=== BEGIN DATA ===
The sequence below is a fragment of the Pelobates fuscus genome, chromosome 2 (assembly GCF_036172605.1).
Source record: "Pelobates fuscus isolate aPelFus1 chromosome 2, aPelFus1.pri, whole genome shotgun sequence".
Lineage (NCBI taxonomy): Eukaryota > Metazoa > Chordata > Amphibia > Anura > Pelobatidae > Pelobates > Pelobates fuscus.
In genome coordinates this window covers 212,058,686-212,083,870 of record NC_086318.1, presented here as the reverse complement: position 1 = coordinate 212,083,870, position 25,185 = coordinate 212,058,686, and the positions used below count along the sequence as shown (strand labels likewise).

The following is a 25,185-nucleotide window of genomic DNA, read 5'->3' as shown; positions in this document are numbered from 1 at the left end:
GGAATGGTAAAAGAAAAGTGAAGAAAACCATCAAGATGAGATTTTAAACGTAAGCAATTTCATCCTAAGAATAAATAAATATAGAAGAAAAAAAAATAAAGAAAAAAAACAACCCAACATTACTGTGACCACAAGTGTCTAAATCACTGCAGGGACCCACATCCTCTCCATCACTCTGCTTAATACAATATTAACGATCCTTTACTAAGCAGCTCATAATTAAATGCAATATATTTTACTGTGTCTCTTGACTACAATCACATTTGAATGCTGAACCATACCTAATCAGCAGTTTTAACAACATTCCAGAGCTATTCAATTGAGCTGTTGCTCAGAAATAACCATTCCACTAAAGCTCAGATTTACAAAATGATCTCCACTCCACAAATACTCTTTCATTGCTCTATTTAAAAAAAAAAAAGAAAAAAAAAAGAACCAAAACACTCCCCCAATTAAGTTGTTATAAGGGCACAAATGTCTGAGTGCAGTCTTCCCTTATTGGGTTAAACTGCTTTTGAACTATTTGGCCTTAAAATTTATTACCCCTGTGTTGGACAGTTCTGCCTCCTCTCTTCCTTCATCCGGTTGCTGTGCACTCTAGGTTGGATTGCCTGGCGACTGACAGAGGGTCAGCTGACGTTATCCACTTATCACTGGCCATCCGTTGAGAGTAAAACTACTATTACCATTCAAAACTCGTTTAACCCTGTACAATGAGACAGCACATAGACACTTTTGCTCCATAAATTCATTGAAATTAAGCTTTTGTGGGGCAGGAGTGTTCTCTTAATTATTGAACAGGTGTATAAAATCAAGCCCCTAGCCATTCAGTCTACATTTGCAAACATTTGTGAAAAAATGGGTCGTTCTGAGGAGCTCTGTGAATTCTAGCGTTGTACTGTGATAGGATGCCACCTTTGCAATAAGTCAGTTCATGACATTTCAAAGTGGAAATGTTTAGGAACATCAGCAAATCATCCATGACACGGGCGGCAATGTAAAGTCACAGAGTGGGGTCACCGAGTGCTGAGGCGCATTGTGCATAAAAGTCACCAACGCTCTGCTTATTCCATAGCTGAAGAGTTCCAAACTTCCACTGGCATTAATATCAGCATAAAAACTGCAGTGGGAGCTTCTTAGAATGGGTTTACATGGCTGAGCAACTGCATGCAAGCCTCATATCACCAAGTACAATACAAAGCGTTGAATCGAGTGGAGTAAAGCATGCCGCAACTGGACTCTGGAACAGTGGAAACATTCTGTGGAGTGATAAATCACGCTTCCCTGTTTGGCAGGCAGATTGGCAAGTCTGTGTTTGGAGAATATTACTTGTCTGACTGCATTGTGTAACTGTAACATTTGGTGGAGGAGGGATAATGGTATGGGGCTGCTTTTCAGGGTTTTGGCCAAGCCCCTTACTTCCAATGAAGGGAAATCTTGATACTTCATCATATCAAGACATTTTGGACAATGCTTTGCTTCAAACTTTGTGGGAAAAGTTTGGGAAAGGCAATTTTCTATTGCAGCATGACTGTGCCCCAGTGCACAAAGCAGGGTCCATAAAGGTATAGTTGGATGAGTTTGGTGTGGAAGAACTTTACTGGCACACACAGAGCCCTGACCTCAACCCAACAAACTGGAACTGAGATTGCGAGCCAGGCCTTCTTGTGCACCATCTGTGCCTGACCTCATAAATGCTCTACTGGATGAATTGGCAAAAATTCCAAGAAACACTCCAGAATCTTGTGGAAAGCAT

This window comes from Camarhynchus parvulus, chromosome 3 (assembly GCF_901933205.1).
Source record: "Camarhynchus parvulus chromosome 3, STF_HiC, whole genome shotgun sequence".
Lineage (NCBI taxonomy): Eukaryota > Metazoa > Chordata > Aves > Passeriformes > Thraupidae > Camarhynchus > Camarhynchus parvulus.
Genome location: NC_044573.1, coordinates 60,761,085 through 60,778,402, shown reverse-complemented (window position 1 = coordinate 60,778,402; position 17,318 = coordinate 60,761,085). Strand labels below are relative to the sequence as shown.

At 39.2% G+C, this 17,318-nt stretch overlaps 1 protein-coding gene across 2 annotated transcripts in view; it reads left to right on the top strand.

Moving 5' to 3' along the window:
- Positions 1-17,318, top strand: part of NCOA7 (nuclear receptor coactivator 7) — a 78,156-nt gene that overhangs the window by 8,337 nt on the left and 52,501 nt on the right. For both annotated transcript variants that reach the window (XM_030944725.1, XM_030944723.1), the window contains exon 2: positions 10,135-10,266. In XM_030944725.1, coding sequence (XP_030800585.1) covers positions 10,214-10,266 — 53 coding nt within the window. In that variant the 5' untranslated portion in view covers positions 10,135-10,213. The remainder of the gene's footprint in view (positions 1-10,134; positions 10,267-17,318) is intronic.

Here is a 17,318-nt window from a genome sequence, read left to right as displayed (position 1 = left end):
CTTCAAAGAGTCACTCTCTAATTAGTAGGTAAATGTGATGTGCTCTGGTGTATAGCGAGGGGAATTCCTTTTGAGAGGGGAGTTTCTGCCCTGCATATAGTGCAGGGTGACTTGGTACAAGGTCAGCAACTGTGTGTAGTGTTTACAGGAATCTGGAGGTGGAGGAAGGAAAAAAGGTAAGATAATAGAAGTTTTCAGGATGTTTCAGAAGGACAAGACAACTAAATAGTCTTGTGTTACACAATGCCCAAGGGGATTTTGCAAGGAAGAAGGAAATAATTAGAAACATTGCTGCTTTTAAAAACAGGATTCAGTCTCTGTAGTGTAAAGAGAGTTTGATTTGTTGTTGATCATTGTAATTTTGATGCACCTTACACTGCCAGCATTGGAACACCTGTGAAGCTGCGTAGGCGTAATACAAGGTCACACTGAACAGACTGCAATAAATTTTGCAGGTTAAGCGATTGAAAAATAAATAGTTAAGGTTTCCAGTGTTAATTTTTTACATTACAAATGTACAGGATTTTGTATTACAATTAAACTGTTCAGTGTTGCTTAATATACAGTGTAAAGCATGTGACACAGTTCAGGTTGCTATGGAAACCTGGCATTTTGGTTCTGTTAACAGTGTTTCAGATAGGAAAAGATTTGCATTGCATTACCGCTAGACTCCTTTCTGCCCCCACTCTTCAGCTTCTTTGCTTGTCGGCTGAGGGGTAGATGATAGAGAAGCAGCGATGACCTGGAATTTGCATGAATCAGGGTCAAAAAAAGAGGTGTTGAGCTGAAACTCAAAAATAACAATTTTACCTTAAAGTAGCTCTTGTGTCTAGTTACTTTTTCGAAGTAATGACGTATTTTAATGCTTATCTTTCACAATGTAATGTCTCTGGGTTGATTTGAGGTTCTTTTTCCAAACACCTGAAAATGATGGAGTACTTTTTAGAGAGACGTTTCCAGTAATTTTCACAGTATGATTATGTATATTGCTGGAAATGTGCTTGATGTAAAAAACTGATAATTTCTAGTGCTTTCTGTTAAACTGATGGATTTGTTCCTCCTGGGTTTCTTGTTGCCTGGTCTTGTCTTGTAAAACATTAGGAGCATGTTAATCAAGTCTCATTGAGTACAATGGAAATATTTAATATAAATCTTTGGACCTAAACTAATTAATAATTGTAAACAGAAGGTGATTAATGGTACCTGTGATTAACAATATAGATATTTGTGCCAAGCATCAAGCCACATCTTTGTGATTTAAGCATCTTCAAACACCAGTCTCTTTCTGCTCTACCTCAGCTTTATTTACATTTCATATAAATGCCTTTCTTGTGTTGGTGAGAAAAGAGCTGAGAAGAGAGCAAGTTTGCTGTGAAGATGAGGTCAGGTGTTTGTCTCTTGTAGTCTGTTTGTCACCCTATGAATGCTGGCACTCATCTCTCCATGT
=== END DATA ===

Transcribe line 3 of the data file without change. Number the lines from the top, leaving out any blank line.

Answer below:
Lineage (NCBI taxonomy): Eukaryota > Metazoa > Chordata > Amphibia > Anura > Pelobatidae > Pelobates > Pelobates fuscus.